February 28, 2012

Milk Chocolate Toffee Cookies

Milk Chocolate Toffee Cookies

I bought a pack of Heath Milk Chocolate Toffee bits at the store thinking I’d use whatever recipe was on the back to make cookies over the weekend with the kids.  When I pulled them out to bake, however, I realized there wasn’t a recipe for cookies so I Googled for one and after several recipes that called for fancy shmancy chocolate to be melted over the double boiler, I found and adapted this one this one from Simply Recipes

Forty percent of the people in my family-of-five prefer a cookie without chocolate so I wanted something we’d all enjoy.  Like the name implies, this is a simple, flat, crispy cookie, that exceeded my expectations of what a cookie should be! 

Note: these cookies require you to refrigerate the dough for 30 minutes prior to baking so plan your time accordingly.

  • 2 1/2 cups all-purpose flour
  • 1 teaspoon salt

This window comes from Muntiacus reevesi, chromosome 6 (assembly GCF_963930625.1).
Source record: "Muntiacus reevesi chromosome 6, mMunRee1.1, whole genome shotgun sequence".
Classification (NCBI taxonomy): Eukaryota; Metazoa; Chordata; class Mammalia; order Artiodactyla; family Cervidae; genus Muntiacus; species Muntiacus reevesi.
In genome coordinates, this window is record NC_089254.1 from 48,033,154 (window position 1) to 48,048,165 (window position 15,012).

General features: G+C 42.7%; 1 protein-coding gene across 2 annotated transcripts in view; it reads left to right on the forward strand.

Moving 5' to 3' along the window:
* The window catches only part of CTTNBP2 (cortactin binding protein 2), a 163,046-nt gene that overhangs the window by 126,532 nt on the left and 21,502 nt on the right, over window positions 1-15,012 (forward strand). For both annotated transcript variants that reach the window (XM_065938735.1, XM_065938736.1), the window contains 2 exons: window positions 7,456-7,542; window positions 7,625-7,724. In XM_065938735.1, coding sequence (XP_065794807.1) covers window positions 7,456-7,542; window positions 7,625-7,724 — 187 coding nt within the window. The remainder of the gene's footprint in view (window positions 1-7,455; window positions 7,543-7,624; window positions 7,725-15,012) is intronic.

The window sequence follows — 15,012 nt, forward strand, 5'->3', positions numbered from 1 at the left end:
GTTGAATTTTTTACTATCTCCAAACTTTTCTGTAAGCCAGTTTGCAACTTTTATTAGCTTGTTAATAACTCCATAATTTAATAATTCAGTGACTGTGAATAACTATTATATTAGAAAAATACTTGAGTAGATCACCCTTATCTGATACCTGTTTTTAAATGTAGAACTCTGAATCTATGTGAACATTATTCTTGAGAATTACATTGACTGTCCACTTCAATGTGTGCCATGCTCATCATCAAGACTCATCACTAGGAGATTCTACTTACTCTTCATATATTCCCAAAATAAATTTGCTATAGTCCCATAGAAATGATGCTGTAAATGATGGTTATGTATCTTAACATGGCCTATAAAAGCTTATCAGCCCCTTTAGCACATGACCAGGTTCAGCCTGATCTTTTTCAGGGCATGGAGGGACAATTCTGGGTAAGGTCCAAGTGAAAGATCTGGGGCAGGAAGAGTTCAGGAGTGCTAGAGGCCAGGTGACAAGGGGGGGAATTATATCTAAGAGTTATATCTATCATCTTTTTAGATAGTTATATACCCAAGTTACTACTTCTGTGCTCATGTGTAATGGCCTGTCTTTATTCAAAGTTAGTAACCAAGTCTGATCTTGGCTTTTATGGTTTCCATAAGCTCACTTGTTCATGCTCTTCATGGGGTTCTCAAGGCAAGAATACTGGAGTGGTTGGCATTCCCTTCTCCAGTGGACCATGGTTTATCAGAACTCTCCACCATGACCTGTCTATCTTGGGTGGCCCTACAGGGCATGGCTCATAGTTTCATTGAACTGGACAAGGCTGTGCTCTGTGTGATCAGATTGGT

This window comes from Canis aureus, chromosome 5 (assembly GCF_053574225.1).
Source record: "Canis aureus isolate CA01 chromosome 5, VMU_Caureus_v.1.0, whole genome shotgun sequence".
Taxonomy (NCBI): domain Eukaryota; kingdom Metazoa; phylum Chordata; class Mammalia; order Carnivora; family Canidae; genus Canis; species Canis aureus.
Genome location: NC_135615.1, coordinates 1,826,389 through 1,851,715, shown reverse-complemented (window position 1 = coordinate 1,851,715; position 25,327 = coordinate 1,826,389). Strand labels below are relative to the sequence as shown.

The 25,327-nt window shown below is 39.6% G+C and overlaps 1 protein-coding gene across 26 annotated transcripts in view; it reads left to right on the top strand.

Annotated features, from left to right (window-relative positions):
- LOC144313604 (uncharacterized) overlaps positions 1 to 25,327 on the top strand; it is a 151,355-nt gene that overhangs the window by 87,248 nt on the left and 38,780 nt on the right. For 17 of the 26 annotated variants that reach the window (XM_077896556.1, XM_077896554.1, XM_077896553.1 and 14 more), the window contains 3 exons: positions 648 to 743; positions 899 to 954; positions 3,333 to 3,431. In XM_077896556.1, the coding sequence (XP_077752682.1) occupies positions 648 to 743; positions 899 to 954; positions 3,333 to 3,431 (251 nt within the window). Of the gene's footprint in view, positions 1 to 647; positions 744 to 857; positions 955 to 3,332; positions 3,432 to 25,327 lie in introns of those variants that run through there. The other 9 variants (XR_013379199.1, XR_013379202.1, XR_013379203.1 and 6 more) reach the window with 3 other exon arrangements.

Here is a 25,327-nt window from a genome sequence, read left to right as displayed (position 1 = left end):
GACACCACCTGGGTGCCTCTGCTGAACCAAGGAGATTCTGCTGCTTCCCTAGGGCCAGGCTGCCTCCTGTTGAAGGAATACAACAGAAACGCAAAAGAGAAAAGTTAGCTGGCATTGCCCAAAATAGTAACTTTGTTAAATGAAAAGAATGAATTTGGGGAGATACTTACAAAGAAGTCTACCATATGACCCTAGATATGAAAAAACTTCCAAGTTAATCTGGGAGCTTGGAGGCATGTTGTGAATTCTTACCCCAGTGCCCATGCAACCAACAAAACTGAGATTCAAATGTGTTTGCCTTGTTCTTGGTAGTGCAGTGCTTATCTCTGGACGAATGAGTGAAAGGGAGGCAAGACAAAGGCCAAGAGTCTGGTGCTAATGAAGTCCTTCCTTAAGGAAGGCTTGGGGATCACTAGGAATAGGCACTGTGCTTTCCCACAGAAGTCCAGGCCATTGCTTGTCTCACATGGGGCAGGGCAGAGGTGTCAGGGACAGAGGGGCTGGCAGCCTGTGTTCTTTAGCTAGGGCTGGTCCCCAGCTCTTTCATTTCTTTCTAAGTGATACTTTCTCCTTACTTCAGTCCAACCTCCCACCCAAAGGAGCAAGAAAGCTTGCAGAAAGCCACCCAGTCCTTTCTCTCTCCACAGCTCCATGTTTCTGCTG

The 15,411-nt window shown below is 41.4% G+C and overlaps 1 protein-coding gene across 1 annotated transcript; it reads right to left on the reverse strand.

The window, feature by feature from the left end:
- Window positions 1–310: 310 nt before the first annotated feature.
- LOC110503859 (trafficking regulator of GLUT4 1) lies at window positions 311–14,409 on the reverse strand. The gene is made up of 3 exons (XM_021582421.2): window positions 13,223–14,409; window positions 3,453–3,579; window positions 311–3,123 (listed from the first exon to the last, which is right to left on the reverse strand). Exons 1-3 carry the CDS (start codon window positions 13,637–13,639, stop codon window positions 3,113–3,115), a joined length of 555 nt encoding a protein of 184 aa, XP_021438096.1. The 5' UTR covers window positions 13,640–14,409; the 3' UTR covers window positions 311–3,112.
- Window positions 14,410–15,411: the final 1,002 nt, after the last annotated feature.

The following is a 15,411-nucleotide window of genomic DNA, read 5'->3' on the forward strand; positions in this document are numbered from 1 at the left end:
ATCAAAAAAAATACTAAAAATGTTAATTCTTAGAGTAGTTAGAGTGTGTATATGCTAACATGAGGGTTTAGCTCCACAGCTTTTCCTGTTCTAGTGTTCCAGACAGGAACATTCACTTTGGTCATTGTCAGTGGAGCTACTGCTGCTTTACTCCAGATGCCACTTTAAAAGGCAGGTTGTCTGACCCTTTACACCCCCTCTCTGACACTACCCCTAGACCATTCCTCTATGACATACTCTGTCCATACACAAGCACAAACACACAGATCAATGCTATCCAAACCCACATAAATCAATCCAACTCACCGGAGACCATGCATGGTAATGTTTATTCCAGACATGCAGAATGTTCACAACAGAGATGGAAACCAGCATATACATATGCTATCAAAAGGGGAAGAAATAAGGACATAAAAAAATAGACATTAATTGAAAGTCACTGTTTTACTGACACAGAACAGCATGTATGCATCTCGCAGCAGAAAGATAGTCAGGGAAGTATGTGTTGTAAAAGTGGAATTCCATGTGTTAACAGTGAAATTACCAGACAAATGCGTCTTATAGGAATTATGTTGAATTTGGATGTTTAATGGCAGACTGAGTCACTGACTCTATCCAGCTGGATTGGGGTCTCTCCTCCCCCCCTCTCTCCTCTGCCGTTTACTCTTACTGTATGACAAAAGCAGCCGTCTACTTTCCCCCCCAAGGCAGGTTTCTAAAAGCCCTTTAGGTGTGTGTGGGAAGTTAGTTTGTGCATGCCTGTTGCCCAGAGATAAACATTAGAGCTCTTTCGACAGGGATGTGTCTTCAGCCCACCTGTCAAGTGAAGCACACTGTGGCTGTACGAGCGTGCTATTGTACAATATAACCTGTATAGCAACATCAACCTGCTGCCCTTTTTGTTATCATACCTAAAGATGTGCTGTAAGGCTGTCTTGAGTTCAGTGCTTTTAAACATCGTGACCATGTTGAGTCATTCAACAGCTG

• 1 teaspoon baking soda
  • 1 cup (2 sticks) unsalted butter, softened
  • 1 1/2 cups sugar
  • 2 eggs
  • 1 teaspoon vanilla
  • 8 oz. (1 1/3) cups Heath Milk Chocolate Toffee Bits


  1. In a large bowl, sift together the flour, salt, and baking soda.
  2. In a small bowl, cream together the butter and sugar. Beat in eggs one at a time, then add vanilla.
  3. Mix toffee bits and flour mixture into butter mixture until well blended. Chill cookie dough for at least 30 minutes (better an hour or longer).
  4. Preheat oven to 350°F. On cookie sheets lined with parchment paper spoon out the cookie dough in small 1-inch diameter balls (size of a large marble).
    • Place dough balls 3 inches away from each other on the cookie sheets. (Make sure there is plenty of room between the cookie balls, and that the cookie balls aren't too big. These cookies spread!)  Put the dough back in the fridge between batches to keep it cool and easy to work with.
  5. Bake for 10-12 minutes, until the edges are just starting to brown. Remove from oven and let cool for a few minutes. Then transfer the cookies to a wire rack to cool completely.

Makes about 6 dozen cookies.

February 20, 2012